Educating boys : helping Kiwi boys to succeed at school / Michael Irwin.
"Educating boys is a comprehensive, practical look at how we educate our boys in New Zealand - what's working and what isn't, from kindergarten right through to secondary school. Michael Irwin has listened to the opinions of the boys themselves and combined these insights with his own experience and the most recent research on helping boys to learn. Full of practical ideas and wisdom, Educating boys is the essential handbook for people who want to help boys succeed at school and in life." -- Back cover.
Found this book quite interesting and confirming of many of my own opinions and reading about boys and education/ society.

The diary of a nobody / George and Weedon Grossmith 
A fictional diary of a clerk (Mr Pooter) originally published in Punch.  Very British, very subtle and rather amusing old chap!

Blogosphere Book Circle Book of the Month

The graveyard book / Neil Gaiman ; illustrated by Dave McKean.
When a baby escapes a murderer intent on killing the entire family, who would have thought it would find safety and security in the local graveyard? Brought up by the resident ghosts, ghouls and spectres, Bod has an eccentric childhood learning about life from the dead. But for Bod there is also the danger of the murderer still looking for him - after all, he is the last remaining member of the family. A stunningly original novel deftly constructed over eight chapters, featuring every second year of Bod's life, from babyhood to adolescence. Will Bod survive to be a man?~ from the blurb.

When I first picked this up I will admit to feeling a bit ambivalent about it.  I'm not a fan of the undead, vampires and the like.  Plus it is a teen fiction book which sometimes can be so full of angst and struggle... so over that.

So I was a little surprised that despite the heart wrenching beginning that I actually found myself being drawn into the story.  Sure, I did have to suspend my disbelief about the dead people but they seemed quite interesting after a while.  I even laughed at some of their personalities.  Bod turns out to be a sweetie and the story is essentially about him coming of age albeit in a rather unusual environment.  The story resolves rather nicely with Bod leaving the cemetary having grown out of his old life and heading into the new.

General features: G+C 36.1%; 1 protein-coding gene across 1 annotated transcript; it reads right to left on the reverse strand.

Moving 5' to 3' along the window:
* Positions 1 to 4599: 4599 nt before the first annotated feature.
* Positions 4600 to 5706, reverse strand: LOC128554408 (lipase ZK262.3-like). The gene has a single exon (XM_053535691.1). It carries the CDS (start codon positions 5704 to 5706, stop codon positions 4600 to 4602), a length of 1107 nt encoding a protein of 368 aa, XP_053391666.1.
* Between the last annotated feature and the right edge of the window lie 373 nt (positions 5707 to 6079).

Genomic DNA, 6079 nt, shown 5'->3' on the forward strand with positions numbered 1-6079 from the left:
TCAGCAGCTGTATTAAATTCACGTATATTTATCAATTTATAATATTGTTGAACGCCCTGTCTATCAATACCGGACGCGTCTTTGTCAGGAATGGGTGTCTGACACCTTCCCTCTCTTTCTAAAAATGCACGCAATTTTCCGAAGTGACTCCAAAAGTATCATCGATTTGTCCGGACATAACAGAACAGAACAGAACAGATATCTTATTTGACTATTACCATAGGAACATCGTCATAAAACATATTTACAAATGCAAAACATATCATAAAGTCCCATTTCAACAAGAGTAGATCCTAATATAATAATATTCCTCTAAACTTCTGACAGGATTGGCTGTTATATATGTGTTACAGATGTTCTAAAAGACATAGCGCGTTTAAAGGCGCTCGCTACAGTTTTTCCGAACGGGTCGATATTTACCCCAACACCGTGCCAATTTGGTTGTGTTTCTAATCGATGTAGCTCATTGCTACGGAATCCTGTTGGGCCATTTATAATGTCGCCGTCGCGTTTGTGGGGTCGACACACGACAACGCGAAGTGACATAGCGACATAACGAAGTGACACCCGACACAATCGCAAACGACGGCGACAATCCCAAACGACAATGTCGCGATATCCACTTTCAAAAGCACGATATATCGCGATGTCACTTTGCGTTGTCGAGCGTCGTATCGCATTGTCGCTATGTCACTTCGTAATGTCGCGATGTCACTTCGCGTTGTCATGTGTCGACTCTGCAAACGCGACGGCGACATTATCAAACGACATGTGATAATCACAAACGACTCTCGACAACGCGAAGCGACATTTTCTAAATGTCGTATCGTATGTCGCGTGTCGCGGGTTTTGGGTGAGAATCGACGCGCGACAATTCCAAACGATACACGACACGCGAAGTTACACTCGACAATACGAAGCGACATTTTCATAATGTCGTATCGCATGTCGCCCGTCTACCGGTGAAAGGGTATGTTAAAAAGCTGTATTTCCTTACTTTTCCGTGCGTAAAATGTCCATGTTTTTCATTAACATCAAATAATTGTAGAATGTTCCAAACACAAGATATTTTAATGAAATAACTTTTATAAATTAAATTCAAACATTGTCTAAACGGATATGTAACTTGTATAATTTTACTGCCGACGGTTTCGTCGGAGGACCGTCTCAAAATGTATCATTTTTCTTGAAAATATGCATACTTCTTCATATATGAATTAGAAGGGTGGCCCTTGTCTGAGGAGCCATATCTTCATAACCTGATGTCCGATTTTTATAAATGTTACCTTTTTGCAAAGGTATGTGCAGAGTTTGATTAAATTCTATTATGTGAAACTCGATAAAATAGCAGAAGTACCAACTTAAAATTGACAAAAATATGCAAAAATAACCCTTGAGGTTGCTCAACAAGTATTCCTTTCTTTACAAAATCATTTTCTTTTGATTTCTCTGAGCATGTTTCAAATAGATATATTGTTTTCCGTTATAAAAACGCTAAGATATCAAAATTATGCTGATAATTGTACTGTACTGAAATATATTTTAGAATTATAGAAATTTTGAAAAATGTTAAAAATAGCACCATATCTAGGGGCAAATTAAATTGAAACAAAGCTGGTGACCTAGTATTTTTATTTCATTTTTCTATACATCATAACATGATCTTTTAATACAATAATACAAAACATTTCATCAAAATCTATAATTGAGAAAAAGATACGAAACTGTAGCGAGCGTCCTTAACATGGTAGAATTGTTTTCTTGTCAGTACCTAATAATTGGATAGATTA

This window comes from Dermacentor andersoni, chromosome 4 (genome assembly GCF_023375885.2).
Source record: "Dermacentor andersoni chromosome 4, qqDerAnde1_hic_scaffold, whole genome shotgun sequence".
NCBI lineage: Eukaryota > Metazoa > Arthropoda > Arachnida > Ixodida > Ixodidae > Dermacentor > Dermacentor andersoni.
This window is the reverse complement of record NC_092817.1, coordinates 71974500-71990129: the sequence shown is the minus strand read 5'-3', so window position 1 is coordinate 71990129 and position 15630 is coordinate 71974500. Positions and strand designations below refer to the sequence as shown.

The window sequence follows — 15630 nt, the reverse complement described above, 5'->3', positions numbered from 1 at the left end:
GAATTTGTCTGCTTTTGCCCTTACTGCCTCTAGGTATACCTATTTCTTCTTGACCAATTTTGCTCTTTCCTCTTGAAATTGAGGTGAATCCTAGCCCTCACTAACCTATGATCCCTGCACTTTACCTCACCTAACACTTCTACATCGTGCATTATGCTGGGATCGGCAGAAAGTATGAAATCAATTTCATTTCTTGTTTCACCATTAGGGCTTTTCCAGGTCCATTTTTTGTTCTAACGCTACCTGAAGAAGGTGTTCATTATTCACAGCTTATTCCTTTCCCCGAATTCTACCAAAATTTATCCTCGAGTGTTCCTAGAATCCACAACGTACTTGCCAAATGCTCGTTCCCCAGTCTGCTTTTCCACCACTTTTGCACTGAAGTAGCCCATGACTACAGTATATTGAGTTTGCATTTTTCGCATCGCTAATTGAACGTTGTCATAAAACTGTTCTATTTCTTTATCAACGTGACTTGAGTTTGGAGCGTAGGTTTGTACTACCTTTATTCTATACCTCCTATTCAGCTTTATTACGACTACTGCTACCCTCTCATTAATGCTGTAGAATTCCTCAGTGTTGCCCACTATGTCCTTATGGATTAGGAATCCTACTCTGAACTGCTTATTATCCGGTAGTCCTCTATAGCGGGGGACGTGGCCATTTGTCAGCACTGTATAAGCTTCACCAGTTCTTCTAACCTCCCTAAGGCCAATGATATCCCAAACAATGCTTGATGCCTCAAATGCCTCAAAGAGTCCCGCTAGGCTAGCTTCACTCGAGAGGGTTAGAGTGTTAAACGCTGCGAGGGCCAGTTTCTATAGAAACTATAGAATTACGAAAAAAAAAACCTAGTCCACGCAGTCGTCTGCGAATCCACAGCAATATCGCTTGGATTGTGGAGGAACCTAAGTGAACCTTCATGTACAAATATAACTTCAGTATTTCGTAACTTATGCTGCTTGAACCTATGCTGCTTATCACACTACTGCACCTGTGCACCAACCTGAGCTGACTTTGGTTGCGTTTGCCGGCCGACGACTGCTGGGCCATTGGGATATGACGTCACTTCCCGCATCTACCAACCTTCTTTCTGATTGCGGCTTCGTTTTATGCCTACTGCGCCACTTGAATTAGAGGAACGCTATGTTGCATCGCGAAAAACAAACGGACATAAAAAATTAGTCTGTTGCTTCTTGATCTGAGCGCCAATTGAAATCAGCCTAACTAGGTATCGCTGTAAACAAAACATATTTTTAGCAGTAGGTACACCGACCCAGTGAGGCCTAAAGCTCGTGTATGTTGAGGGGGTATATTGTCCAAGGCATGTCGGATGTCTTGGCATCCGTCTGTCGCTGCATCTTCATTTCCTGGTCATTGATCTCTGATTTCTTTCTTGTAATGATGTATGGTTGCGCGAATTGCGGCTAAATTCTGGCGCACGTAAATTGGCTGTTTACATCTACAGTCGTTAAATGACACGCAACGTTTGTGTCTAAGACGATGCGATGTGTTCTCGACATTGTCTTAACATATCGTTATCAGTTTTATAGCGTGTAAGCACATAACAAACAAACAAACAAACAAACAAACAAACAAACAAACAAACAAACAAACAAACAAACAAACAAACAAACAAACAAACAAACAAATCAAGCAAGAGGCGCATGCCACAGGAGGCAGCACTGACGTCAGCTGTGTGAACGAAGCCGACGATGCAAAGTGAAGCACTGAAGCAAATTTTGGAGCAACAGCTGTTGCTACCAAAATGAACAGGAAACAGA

I liked it.


  1. Anonymous4:08 pm

    Glad you liked "The Graveyard Book" - I'm about to start it!

  2. Well done on the every day posting - you did it!

  3. Ive been meaning to read "the graveyard book" thank you for the review :-)

  4. Fantastic. I'm off to find Diary of a Nobody on our shelves

  5. Anonymous5:17 pm

    The Graveyard Book just won the UK Carnegie Medal - see Award Tragic's post

    I haven't read any of those on that list.....

  6. I love The Graveyard Book, and needless to say I have it in a special slipcase edition, though I don't have the Subterranean Press edition. Ah, temptations.

    Also interested in your review of Colditz, as I have a couple of collections of escape stories by Read, and of course "The Great Escape" by Paul Brickhill. Will have to hunt out that tome I suspect.